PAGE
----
by Whit Gibbons

July 25, 2004

I just finished reading the most impressive book on fishes that I have ever seen. "Fishes of Alabama" (Smithsonian Books, 2004) by Herbert T. Boschung, Jr., and Richard Mayden, with illustrations by Joseph R. Tomelleri, provides an outstanding comprehensive account of the geographic region with the highest fish biodiversity in North America. Because the 300-plus fishes discussed in the book represent more than half of the species native to the Southeast, the book will be useful for learning about fishes in all southern states, not just Alabama.

Because of its many stream and river systems, Alabama has the country's richest array of fishes, as well as aquatic snails, mussels, and turtles. The species diversity in the Mobile Basin alone rivals that of many higher profile systems, such as tropical rain forests. Explanations for the high diversity include a combination of climate, geology, and a vast range of aquatic habitats. As the state with more miles of navigable stream systems than any other, Alabama is a natural for showcasing animals that swim, and this book will make anyone appreciate the beauty and variability of its native fishes.

One of the notable achievements of "Fishes of Alabama" is that it will serve as both the definitive scientific work on southeastern fishes as well as a popular coffee-table book that is enjoyable to scan for its magnificent illustrations. The authors are professional ichthyologists with long-term field and museum experience. But you do not have to be an ichthyologist or a sports fisherman to enjoy looking at the 112 plates with as many as six superb illustrations per page. The pictures of the fishes are absolutely magnificent, as well as detailed and accurate.

The write-ups of species accounts are scholarly; the compilation of extensive charts of distribution patterns and conservation status are thorough; and the illustrated identification keys are clear and practical. Each account has information on the morphological and color characteristics that make the species distinctive. Accompanying each account are maps and descriptions of the distribution in Alabama and the United States, as well as sections on habitats, general biology, and conservation status.

The illustrations show the incredible color patterns of some of the country's most remarkable fishes; many are unknown to even avid anglers because they are not game fish and lots of them are small and secretive. For example, sports fishermen view some of the minnows known as shiners primarily as bait fish, but few know the range of variability in color that occurs among the group. Breeding males of the rainbow shiner, for example, have a blue head, a purplish or reddish stripe on the upper half of the body, with "powder blue below [and] iridescent flecks of lavender, pink, and silver over much of the body." And some of the small stream fish known as darters display vibrant color patterns of red, blue, green, and yellow on a single fish, a color display that rivals the most stunning tropical birds. More than 50 species of darters are found in Alabama, more than in any other state, and some are found nowhere else.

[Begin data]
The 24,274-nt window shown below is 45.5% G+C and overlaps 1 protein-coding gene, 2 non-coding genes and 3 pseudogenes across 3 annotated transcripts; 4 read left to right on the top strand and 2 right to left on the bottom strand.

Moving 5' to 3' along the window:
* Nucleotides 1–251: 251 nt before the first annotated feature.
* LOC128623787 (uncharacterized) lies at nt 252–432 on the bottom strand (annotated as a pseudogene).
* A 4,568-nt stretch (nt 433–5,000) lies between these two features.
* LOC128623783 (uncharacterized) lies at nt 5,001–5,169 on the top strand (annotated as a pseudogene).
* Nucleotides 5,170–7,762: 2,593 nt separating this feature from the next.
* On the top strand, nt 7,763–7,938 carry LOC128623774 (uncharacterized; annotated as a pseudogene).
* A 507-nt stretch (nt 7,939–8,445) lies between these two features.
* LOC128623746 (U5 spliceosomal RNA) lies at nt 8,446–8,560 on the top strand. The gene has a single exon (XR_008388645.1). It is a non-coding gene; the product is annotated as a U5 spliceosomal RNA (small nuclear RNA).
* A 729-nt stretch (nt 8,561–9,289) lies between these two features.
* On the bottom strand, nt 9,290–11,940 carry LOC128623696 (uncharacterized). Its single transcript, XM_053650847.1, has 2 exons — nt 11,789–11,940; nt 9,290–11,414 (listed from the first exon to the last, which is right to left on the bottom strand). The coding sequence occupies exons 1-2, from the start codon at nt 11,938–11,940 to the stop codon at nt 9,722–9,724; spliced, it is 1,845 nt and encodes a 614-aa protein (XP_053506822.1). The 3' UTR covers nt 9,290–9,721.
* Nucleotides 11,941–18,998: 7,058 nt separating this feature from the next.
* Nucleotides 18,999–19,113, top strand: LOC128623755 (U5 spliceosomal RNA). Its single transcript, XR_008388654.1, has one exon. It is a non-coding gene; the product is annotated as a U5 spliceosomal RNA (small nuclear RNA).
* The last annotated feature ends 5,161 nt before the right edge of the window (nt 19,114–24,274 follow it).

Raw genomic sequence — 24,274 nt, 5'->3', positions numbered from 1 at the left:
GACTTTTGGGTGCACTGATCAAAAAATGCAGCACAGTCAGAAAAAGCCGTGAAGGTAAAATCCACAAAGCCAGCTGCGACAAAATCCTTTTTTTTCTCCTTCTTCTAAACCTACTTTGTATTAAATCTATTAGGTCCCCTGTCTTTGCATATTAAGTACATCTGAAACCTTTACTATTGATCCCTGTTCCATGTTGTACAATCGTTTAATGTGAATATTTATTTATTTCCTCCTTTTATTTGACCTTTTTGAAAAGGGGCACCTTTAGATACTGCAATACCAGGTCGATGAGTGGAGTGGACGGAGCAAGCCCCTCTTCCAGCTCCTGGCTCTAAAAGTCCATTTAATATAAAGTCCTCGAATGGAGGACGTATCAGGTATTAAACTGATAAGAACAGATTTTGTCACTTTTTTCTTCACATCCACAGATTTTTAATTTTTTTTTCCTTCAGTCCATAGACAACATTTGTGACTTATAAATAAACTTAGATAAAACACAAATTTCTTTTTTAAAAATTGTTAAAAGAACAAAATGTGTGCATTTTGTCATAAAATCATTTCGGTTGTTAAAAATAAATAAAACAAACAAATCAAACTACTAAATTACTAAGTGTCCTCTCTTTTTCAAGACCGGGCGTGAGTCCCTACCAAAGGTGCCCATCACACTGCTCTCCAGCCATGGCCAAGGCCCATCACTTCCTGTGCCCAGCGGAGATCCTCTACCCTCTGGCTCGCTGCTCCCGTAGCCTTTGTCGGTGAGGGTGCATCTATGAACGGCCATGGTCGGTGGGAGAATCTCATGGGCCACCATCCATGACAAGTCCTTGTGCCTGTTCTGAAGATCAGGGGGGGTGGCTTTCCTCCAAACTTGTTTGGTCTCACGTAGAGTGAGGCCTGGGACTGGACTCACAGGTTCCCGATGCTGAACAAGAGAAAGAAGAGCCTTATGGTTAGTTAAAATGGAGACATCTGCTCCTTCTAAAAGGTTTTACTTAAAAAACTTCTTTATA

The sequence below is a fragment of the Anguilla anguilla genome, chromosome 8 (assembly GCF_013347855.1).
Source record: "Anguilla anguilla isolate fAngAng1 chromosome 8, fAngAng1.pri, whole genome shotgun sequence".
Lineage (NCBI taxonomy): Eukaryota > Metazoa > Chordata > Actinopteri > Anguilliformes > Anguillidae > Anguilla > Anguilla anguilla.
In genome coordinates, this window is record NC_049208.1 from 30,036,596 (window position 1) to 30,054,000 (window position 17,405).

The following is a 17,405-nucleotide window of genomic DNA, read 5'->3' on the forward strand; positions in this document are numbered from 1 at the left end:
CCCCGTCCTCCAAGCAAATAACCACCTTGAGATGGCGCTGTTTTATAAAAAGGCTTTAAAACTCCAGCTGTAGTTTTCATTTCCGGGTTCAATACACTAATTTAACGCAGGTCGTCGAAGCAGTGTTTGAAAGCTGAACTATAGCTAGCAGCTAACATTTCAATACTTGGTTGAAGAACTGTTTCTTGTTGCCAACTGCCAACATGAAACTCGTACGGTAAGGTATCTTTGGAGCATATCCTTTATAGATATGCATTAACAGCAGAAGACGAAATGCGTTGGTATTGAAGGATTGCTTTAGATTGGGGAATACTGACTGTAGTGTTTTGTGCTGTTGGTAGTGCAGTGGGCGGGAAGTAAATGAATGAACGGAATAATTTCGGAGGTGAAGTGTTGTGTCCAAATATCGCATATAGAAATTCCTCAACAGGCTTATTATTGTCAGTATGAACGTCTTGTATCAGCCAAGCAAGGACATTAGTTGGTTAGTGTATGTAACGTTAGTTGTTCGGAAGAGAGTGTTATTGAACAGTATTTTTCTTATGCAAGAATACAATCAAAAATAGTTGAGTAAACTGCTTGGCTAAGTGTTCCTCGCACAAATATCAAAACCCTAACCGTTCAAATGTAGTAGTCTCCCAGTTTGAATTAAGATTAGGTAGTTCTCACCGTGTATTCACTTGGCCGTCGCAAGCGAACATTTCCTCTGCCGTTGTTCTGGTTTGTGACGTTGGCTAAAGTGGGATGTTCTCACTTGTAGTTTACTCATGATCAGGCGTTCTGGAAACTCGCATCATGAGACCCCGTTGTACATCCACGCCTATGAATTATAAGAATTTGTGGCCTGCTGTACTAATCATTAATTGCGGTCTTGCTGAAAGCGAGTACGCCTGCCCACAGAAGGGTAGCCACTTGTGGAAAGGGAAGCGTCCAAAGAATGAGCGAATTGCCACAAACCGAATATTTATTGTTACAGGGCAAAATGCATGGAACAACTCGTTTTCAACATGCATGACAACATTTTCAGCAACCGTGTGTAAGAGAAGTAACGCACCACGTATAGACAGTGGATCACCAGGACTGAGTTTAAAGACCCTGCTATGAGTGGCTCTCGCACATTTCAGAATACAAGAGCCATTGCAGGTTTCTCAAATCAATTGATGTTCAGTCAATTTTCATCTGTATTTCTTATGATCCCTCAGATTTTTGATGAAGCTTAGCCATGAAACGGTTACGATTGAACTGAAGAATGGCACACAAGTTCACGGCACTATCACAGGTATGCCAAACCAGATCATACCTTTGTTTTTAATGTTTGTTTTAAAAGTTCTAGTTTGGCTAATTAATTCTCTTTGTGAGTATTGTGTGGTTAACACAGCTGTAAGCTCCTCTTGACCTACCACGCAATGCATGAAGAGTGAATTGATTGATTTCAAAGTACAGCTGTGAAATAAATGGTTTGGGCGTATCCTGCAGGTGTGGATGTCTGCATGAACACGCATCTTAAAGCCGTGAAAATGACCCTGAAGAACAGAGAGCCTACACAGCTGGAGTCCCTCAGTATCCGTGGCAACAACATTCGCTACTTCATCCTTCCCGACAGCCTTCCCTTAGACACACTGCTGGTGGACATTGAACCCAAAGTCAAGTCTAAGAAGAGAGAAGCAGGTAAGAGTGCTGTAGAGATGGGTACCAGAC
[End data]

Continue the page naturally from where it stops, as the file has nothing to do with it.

Unfortunately, 2 of Alabama's fish species have already become extinct, and Boschung and Mayden note that 124 species are imperiled. This means that, unless appropriate conservation measures are taken, more than a third of the fishes in the state could disappear before today's first-graders graduate from college. I like the authors' statement that "this is an alarming number and should awaken the public to realization that Alabama is on the brink of losing much of its biodiversity." But I regret that such a proclamation has to be made. Even grimmer is the fact that similar statements could be made for other groups of plants and animals, and not only for Alabama but for all southeastern states with high numbers of species.

I recommend this book to anyone, whether conservation biologist, ecologist, ichthyologist, or amateur naturalist. Anyone who reads it and looks at the illustrations will come away knowing more about fish than they did before and having a deeper appreciation for the intrinsic value of these denizens of Alabama's streams and rivers.

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